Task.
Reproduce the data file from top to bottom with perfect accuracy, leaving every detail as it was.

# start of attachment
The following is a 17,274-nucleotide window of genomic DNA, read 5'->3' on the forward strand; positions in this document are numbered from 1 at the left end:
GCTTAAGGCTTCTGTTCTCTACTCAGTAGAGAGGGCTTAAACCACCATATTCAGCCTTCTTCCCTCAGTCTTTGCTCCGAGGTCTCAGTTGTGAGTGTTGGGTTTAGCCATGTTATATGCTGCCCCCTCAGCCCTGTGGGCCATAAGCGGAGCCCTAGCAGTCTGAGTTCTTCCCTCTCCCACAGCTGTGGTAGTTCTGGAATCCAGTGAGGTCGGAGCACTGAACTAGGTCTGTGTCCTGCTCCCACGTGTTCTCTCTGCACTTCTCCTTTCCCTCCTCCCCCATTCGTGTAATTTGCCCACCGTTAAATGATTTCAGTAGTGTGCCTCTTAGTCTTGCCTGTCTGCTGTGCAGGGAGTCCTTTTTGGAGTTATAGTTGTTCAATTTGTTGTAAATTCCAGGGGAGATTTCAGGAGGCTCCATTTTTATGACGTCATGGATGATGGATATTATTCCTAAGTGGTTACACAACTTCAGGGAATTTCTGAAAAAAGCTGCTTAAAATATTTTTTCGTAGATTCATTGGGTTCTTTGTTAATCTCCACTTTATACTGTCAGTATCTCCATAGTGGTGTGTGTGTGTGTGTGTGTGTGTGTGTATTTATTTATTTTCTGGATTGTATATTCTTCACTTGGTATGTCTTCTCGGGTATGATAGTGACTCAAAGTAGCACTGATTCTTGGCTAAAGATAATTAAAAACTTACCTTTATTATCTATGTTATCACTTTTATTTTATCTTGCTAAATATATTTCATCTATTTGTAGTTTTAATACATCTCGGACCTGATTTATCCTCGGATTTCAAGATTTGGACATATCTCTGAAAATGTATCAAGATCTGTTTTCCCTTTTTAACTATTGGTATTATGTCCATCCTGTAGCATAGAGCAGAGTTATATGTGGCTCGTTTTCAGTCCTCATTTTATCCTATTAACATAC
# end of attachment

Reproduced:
The following is a 17,274-nucleotide window of genomic DNA, read 5'->3' on the forward strand; positions in this document are numbered from 1 at the left end:
GCTTAAGGCTTCTGTTCTCTACTCAGTAGAGAGGGCTTAAACCACCATATTCAGCCTTCTTCCCTCAGTCTTTGCTCCGAGGTCTCAGTTGTGAGTGTTGGGTTTAGCCATGTTATATGCTGCCCCCTCAGCCCTGTGGGCCATAAGCGGAGCCCTAGCAGTCTGAGTTCTTCCCTCTCCCACAGCTGTGGTAGTTCTGGAATCCAGTGAGGTCGGAGCACTGAACTAGGTCTGTGTCCTGCTCCCACGTGTTCTCTCTGCACTTCTCCTTTCCCTCCTCCCCCATTCGTGTAATTTGCCCACCGTTAAATGATTTCAGTAGTGTGCCTCTTAGTCTTGCCTGTCTGCTGTGCAGGGAGTCCTTTTTGGAGTTATAGTTGTTCAATTTGTTGTAAATTCCAGGGGAGATTTCAGGAGGCTCCATTTTTATGACGTCATGGATGATGGATATTATTCCTAAGTGGTTACACAACTTCAGGGAATTTCTGAAAAAAGCTGCTTAAAATATTTTTTCGTAGATTCATTGGGTTCTTTGTTAATCTCCACTTTATACTGTCAGTATCTCCATAGTGGTGTGTGTGTGTGTGTGTGTGTGTGTGTATTTATTTATTTTCTGGATTGTATATTCTTCACTTGGTATGTCTTCTCGGGTATGATAGTGACTCAAAGTAGCACTGATTCTTGGCTAAAGATAATTAAAAACTTACCTTTATTATCTATGTTATCACTTTTATTTTATCTTGCTAAATATATTTCATCTATTTGTAGTTTTAATACATCTCGGACCTGATTTATCCTCGGATTTCAAGATTTGGACATATCTCTGAAAATGTATCAAGATCTGTTTTCCCTTTTTAACTATTGGTATTATGTCCATCCTGTAGCATAGAGCAGAGTTATATGTGGCTCGTTTTCAGTCCTCATTTTATCCTATTAACATAC